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Locals Guide: The Seven (Annual) Wonders of The Natural World

Locals Guide: The Seven (Annual) Wonders of The Natural World

By Zac Bayly | Local Knowledge Travel | 04 Jan 2018

Everyone’s heard of the world’s seven natural wonders, but here we’ve created our own version — the seven annual natural wonders that you must witness before you die. Some of them last months, some of them last for a single night. Either way, these are some of the coolest things that happen every year, from millions of wildebeest roaming the Serengeti to forty five million crabs running to the ocean on Christmas Island. Some of them are happening right now (or soon!), so check our list, make a plan, pack some Local Supply sunnies (always!), and get to it!


1. Great African Migration

Image via

This is the one you simply must see before you die, and we don’t say that lightly. It’s inspired countless documentaries, not least some of the best ones by our literal hero David Attenborough. It is the great Wildebeest Migration, and every year millions of wildebeest, zebra and antelope migrate through the Serengeti between January and April. There are dozens of tour groups you can join during this period, and so no shortage of opportunities to do this. Visit Go2Africa to find out the best places and when to see this unforgettable sight.


2. The Northern Territory’s Rainy Season

Image via

The ‘top end’ of Australia includes Darwin, Kakadu and Arnhem Land, and without a doubt the most beautiful time of year to visit it is during the wet season, from November to April. (Although you might want to bring some insect repellent.) The world up there turns green as the rain transforms the landscape, and during this period you will see the arid earth come alive. Just watch out for the crocs.


3. Great Barrier Reef Spawning

Image via Dive In Australia

The Great Barrier Reef is in severe danger, thanks to global warming and our idiot government, but luckily for you, a human alive right now, it still exists and is still worth visiting — especially around the time of the coral spawn, between October and December of each year. At night, the corals release their gametes, causing clouds of baby-making cells to fill the water like a snow-globe shaken up. Unmissable.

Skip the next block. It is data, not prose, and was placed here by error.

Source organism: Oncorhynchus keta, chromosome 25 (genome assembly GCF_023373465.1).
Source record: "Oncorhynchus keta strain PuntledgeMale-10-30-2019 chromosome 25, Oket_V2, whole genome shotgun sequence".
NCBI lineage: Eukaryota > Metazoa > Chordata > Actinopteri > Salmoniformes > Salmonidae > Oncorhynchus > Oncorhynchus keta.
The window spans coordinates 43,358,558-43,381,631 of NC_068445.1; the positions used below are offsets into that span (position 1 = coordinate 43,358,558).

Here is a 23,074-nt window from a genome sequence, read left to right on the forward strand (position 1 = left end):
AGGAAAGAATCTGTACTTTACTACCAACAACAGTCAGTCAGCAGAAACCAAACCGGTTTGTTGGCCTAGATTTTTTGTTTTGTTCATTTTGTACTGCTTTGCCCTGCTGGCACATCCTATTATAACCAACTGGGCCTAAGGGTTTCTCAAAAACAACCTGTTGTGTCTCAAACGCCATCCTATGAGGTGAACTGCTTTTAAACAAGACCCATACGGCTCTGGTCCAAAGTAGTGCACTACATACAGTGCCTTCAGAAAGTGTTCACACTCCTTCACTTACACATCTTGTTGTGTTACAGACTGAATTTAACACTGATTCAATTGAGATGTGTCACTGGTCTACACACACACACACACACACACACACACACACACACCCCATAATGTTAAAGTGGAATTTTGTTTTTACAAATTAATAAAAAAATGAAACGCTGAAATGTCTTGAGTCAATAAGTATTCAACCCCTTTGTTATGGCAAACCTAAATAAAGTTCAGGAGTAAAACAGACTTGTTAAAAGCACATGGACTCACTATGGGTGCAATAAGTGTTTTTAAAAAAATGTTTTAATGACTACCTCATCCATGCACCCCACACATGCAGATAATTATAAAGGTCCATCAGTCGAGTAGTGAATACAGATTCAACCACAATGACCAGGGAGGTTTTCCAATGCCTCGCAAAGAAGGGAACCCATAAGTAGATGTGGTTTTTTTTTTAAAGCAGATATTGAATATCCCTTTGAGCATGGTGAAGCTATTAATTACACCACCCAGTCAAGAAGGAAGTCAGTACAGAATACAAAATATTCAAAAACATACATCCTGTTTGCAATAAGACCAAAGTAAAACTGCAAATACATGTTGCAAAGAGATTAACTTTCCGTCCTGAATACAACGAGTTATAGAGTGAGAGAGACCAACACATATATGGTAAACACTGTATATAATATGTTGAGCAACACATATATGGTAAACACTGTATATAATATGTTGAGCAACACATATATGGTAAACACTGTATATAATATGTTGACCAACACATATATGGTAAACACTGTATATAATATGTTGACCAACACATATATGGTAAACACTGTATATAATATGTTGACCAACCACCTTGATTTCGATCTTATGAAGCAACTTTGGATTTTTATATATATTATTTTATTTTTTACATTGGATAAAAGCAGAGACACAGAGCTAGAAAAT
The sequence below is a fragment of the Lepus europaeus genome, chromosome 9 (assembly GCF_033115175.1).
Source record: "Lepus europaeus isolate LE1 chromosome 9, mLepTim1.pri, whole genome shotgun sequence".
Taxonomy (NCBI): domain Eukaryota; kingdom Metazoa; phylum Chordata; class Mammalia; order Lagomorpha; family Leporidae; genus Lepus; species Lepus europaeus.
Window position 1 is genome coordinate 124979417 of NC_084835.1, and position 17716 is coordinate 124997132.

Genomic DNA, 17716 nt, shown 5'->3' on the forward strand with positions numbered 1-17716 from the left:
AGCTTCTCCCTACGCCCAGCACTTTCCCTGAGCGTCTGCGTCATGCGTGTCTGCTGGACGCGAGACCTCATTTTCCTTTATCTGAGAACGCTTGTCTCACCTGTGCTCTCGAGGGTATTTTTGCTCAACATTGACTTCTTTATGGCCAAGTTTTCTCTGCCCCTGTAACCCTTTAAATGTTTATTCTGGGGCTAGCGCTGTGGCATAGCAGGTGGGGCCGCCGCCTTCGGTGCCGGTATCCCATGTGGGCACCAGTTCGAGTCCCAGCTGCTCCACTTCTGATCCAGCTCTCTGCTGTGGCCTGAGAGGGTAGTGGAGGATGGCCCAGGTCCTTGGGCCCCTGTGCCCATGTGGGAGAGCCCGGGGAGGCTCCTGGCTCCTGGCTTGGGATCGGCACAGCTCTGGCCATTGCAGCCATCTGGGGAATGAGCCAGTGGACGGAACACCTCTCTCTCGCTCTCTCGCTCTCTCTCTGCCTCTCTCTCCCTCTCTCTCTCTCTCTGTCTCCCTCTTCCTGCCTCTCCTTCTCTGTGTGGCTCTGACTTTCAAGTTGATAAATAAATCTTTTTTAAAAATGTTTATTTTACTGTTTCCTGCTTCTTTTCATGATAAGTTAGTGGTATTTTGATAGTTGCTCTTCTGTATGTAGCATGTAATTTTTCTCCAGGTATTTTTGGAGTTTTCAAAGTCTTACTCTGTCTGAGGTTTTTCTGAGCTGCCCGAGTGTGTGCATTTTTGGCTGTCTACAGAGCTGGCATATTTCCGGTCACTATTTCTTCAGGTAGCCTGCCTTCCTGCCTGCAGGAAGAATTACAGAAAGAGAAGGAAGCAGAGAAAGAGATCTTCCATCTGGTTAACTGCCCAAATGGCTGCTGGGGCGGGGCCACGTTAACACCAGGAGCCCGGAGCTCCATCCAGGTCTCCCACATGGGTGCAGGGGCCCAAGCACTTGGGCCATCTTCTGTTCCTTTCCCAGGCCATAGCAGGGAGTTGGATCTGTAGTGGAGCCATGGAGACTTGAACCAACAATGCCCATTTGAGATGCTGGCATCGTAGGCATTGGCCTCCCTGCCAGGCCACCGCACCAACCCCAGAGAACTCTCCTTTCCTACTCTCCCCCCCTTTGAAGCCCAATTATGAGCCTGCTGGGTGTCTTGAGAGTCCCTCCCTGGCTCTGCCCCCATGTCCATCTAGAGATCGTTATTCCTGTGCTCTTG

4. Christmas Island Red Crabs

Image via the Christmas Island website

Christmas Island’s brightly coloured red crabs live in the forest for most of the year, but once per year, they migrate to the ocean to lay their eggs. It is one of the most awe-inspiring things you will see. While these little guys are only about 11.6cm wide, they migrate in their millions — about 45 million of them. The official Christmas Island website only gives estimates on when they’ll spawn — for example, in 2018 the dates are 4-5 November, 4-5 December and 2-3 January 2019, so make sure that you stay for a few weeks to maximise your chances of seeing this seriously unbelievable natural event.


5. Monarch Butterflies

Image via Wikipedia

Every year those most famous of butterflies, the orange and black Monarch Butterfly, migrates in their millions upon millions from the USA and Canado to Mexico. The swarm literally covers thousands of kilometres, and the migration is so long that no single Monarch survives the entire journey, instead reproducing along the way so that their young can carry on.


6. Aurora Borealis

Image via Wikipedia

Perhaps the most well-known annual phenomena, the Aurora Borealis or Northern Lights is perhaps the most spectacular of them all. From late November to March in certain very northerly parts of the Northern Hemisphere, unreal lights fill the sky with the most insane colours. Alaska, Denmark, Scotland, Canada, Greenland, Finland, Iceland, Norway, Sweden and Russia are the best countries to view them in… Why not try them all? At least one team member at Local Supply plans to see them each individually.


7. The Great Salmon Run

Image via Owen Sound Tourism 

Along the west coast of North America, hundreds of millions of pacific salmon race up their mountain streams against the current to find the places they were born, where they spawn and then die. One of the best places to see (and fish for, and eat!) wild salmon without the hassle of possible grizzly bear death is at the Owen Sound Salmon Tour in Ontario. Click here to read more about it.